Robinhood allows trading in the following asset classes:
- U.S. Exchange-Listed Stocks and Exchange Traded Funds (ETFs).
- Options Contracts for U.S. Exchange-Listed Stocks and ETFs
- ADRs for over 650 Globally-Listed Companies
- Crypto such as bitcoin and six other cryptocurrencies
- Fractional shares
Robinhood does not allow trading in the following asset classes:
- Mutual Funds
- Closed-end funds
- Foreign-domiciled stock
Furthermore, Robinhood does not have any execution limitations, while Stash only executes trades 4 times per day.
On the other hand, Stash offers more limited investment options:
- Fractional shares
Stash vs. Robinhood: Fees
Neither Robinhood nor Stash charges any transaction fees. However, both platforms may charge a reoccurring monthly fee depending on your account type.
Stash offers 3 types of accounts with different fee structures:
$1 per month for a Stash beginner account. A beginner account. This type of account is a taxable brokerage. For $1 per month, the Stash beginner account gets you the Stock-Back(more on that later) and $1,000 of life insurance coverage through Avibra (honestly, $1,000 is coverage is basically nothing in terms of life insurance coverage).
Furthermore, with the beginner account, you have access to banking services, including features such as the Stash Stock Back card and the ability to get paid up to 2 days early.
$3 per month for Growth accounts. You get a taxable brokerage account, the stock back card, a Roth or Traditional IRA, and $1,000 of life insurance with a growth account.
$9 for Stash+. With a Stash+ account, you get a traditional brokerage, a Roth or Traditional IRA, an investment account for children, monthly market insights, and $10,000 of life insurance.
Reading the fine print, Stash also notes, “You may incur ancillary fees charged by Stash and/or its custodian that are not included in the monthly Wrap-Fee.”
All Robinhood accounts charge zero commission for trading and no reoccurring or maintenance fees with its Robinhood Instant account. For $5 per month, a more advanced account, Robinhood GOLD, provides users access to margin trading, more significant access to unsettled funds, third-party market research, and Level II market data from Nasdaq.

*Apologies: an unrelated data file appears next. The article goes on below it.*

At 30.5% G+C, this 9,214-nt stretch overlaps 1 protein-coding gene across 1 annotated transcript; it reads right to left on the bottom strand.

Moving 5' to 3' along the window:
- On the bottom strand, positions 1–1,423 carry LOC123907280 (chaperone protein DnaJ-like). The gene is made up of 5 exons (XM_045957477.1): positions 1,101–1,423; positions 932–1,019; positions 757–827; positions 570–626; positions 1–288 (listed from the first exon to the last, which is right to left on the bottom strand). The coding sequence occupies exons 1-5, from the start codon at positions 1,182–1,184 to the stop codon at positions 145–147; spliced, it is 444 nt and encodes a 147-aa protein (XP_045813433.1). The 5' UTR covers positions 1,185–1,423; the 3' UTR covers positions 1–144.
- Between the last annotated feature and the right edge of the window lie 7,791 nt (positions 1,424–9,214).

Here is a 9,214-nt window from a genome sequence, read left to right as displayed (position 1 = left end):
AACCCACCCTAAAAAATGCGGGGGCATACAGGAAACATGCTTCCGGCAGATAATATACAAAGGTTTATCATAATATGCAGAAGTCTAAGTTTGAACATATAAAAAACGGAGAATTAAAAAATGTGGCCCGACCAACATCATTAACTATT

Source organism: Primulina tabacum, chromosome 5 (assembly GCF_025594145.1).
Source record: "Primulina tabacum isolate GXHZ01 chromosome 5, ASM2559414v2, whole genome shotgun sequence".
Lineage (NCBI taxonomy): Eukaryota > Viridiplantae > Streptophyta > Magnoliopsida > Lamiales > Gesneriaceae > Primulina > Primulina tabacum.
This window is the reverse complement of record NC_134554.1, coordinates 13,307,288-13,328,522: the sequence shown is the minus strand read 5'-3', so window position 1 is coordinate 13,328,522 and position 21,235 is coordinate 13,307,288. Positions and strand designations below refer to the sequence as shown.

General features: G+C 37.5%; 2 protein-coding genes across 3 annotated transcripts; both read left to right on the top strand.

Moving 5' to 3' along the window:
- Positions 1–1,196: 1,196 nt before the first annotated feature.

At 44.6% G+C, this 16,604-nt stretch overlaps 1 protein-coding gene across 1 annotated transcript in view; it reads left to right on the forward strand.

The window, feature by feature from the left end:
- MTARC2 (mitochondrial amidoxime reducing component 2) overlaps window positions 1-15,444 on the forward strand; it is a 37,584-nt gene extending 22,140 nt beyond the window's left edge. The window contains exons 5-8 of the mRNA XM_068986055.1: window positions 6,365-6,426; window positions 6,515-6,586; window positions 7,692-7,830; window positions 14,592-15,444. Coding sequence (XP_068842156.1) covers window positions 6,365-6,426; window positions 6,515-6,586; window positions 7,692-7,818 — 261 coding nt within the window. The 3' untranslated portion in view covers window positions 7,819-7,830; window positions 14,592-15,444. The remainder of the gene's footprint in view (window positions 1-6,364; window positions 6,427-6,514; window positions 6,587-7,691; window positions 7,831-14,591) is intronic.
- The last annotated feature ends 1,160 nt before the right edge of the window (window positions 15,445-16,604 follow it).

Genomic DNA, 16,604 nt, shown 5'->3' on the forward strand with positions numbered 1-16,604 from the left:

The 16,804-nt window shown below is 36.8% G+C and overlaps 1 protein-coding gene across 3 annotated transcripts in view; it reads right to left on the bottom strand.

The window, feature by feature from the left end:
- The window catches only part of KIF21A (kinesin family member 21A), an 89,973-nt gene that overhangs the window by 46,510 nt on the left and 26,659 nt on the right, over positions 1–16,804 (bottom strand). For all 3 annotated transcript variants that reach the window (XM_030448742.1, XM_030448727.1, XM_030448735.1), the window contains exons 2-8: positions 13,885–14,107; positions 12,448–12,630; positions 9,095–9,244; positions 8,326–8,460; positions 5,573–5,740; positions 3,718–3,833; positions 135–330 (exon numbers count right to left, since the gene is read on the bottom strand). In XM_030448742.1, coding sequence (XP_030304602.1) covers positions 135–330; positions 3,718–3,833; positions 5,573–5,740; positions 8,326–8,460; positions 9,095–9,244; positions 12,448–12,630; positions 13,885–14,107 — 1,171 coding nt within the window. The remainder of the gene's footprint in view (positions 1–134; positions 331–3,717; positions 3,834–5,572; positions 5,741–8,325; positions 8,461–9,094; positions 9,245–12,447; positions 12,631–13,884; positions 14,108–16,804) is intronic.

So if you are looking for the cheapest option, Robinhood is your winner, while it is not possible to open an account with Stash without paying a reoccurring monthly fee.
In addition, Robinhood lists the below types of fees. However, many people aren’t using these services, but I am listing them for posterity purposes.
Cost for 30 days
$1,000 of margin, $5
Margin Accounts over $1,000, 2.5% (subject to change per Robinhood)
Other Fees (Instant and Gold Account):
ACATs (Outgoing): $75
Domestic overnight check delivery: $20
Paper Statements: $5
Paper Confirms: $2
Stash vs. Robinhood: Mobile Experience
The Robinhood app is straightforward to use and user-friendly. The company was built with a mobile-first experience to make it extremely easy to use and an intuitive user interface.
The company was in hot water for making it too easy for users to trade by having enticing features such as confetti after a trade is executed and free stock. You can’t win, can you? The app has a 4.1 out of 5 stars in the Apple Store.
On the other hand, Stash has 4.7 out of 5 stars in Apple Store. Stash has a mobile app and a web-based user interface; however, it has been noted that the web-based services do not have the same services as the mobile app.
Apple Store Rating 4.1 Stars out of 5★★★★★
Google Play Store Rating: 3.8 out of 5★★★★★
Apple Store Rating 4.7 Stars out of 5★★★★★
Google Play Store Rating: 4.1 out of 5★★★★★
The Bottom Line
If you are looking for a brokerage account where you can seamlessly manage your own investments and buy and sell individual stocks, then Robinhood is for you.
But, if you are new to investing and do not mind paying a few bucks per month for personalized advice, then Stash is better for you.